Structure of the Branched-chain Amino Acid and GTP-sensing Global Regulator, CodY, from Bacillus subtilis.Levdikov, V.M., Blagova, E., Young, V.L., Belitsky, B.R., Lebedev, A., Sonenshein, A.L., Wilkinson, A.J.
(2017) J. Biol. Chem. 292: 2714-2728
- PubMed: 28011634
- DOI: 10.1074/jbc.M116.754309
- Primary Citation of Related Structures:
- Also Cited By: 5N0L
- PubMed Abstract:
- The structure of CodY, a GTP- and isoleucine-responsive regulator of stationary phase and virulence in gram-positive bacteria.
Levdikov, V.M.,Blagova, E.,Joseph, P.,Sonenshein, A.L.,Wilkinson, A.J.
(2006) J. Biol. Chem. 281: 11366
- Structural rearrangement accompanying ligand binding in the GAF domain of CodY from Bacillus subtilis.
Levdikov, V.M.,Blagova, E.,Colledge, V.L.,Lebedev, A.A.,Williamson, D.C.,Sonenshein, A.L.,Wilkinson, A.J.
(2009) J. Mol. Biol. 390: 1007
CodY is a branched-chain amino acid (BCAA) and GTP sensor and a global regulator of transcription in low G + C Gram-positive bacteria. It controls the expression of over 100 genes and operons, principally by repressing during growth genes whose produ ...
CodY is a branched-chain amino acid (BCAA) and GTP sensor and a global regulator of transcription in low G + C Gram-positive bacteria. It controls the expression of over 100 genes and operons, principally by repressing during growth genes whose products are required for adaptations to nutrient limitation. However, the mechanism by which BCAA binding regulates transcriptional changes is not clear. It is known that CodY consists of a GAF (cGMP-stimulated phosphodiesterases, adenylate cyclases, FhlA) domain that binds BCAAs and a winged helix-turn-helix (wHTH) domain that binds to DNA, but the way in which these domains interact and the structural basis of the BCAA dependence of this interaction are unknown. To gain new insights, we determined the crystal structure of unliganded CodY from Bacillus subtilis revealing a 10-turn α-helix linking otherwise discrete GAF and wHTH domains. The structure of CodY in complex with isoleucine revealed a reorganized GAF domain. In both complexes CodY was tetrameric. Size exclusion chromatography with multiangle laser light scattering (SEC-MALLS) experiments showed that CodY is a dimer at concentrations found in bacterial cells. Comparison of structures of dimers of unliganded CodY and CodY-Ile derived from the tetramers showed a splaying of the wHTH domains when Ile was bound; splaying is likely to account for the increased affinity of Ile-bound CodY for DNA. Electrophoretic mobility shift and SEC-MALLS analyses of CodY binding to 19-36-bp operator fragments are consistent with isoleucine-dependent binding of two CodY dimers per duplex. The implications of these observations for effector control of CodY activity are discussed.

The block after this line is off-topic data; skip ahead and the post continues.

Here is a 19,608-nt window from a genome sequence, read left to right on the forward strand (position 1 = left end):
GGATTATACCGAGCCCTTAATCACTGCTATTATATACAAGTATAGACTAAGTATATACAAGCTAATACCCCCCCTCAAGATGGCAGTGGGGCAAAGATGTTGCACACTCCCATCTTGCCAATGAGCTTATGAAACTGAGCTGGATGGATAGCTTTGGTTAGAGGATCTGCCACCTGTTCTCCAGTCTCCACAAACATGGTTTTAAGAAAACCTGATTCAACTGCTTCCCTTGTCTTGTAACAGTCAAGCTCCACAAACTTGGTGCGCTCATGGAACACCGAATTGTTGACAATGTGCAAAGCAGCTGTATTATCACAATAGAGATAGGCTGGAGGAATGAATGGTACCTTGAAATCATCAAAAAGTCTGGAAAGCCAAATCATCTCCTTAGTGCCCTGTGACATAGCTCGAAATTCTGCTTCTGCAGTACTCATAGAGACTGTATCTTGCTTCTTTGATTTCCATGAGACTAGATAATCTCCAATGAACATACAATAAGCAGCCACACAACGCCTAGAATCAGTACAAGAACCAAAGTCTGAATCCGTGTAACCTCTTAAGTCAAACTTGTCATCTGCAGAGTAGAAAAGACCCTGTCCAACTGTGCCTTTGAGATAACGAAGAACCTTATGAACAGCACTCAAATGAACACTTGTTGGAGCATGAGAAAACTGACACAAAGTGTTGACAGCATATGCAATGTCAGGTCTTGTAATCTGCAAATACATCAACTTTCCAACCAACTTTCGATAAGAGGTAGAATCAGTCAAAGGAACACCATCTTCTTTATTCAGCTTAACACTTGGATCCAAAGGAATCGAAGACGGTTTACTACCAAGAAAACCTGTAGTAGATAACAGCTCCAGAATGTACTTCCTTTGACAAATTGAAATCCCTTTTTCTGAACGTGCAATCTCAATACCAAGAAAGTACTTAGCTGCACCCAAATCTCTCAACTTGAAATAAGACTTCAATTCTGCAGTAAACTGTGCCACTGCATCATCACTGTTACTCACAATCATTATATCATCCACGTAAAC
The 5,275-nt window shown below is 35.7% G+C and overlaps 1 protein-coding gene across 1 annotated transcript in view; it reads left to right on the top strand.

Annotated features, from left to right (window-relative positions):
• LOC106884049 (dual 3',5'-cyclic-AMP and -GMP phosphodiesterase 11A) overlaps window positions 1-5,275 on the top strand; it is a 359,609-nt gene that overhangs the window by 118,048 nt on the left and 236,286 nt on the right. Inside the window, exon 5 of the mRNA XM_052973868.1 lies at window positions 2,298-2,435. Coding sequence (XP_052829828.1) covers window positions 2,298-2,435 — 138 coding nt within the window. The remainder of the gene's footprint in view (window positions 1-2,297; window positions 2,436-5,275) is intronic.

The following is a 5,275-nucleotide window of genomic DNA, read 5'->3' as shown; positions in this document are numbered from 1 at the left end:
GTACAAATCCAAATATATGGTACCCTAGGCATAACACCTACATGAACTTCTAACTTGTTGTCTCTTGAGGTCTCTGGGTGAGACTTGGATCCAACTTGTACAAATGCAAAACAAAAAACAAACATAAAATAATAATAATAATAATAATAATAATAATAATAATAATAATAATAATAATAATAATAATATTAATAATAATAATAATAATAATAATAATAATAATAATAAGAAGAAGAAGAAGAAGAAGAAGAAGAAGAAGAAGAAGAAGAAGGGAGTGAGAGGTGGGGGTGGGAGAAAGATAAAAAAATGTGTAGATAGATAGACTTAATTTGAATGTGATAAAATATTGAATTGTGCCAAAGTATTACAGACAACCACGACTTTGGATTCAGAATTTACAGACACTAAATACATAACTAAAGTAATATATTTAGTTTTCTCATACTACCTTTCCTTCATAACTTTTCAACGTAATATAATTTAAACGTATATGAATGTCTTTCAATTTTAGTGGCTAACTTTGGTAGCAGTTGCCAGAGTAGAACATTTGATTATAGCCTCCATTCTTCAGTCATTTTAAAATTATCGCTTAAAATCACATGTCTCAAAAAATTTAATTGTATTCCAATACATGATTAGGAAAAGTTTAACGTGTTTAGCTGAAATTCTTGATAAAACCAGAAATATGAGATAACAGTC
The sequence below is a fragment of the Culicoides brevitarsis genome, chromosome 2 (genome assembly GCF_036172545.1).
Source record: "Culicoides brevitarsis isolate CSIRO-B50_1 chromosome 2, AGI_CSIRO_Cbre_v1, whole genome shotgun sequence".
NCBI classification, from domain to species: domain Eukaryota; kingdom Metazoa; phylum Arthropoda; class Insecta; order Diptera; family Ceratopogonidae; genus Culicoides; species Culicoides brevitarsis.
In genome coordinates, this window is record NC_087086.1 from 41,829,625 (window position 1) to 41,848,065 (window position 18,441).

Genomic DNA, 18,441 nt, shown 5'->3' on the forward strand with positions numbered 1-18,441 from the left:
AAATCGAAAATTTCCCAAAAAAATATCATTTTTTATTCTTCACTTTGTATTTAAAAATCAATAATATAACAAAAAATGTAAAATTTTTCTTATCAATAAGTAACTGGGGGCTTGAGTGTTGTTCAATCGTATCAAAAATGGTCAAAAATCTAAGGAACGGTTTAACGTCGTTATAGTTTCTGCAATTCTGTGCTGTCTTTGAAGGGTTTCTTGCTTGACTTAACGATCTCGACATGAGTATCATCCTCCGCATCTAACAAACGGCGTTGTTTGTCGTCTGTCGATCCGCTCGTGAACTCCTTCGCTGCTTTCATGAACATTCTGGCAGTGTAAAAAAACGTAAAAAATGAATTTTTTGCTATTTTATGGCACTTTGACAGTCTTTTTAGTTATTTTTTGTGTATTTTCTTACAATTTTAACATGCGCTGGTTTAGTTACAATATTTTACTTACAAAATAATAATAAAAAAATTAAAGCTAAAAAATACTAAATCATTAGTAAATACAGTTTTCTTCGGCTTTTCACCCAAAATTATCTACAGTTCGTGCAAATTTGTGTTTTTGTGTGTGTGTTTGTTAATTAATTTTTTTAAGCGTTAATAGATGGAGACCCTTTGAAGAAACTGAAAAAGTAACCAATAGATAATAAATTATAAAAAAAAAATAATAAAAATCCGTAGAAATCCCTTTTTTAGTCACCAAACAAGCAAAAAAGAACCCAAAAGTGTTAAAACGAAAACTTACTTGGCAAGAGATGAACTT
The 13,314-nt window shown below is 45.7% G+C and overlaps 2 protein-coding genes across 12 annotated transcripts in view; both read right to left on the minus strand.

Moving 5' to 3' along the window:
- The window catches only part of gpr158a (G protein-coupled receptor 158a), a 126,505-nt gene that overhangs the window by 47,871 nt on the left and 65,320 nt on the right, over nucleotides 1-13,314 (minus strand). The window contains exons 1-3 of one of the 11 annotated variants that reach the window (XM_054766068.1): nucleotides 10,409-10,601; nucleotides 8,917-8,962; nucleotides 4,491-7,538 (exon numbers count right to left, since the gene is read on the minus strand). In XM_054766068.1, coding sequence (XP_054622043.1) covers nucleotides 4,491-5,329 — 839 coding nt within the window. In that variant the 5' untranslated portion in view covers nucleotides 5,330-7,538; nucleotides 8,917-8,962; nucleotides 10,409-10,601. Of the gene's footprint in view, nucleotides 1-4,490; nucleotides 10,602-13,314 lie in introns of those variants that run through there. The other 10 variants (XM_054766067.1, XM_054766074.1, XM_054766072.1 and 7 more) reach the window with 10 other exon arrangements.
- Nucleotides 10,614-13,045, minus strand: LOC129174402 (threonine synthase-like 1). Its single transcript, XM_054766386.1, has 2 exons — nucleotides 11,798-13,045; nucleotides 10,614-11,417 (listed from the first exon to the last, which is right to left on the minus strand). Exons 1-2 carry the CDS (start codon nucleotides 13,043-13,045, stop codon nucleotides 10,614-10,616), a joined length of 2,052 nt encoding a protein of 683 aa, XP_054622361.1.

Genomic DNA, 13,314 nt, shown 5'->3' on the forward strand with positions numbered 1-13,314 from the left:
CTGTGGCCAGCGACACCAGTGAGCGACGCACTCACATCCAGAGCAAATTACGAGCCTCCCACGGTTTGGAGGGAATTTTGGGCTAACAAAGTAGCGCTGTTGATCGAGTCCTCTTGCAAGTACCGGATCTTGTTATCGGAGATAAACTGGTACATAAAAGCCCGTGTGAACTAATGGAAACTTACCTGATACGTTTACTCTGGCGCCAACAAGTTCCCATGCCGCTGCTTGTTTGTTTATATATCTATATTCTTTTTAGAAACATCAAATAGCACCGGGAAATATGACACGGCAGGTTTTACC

From the Structural Biology Laboratory, Department of Chemistry, University of York, York YO10 5DD, United Kingdom.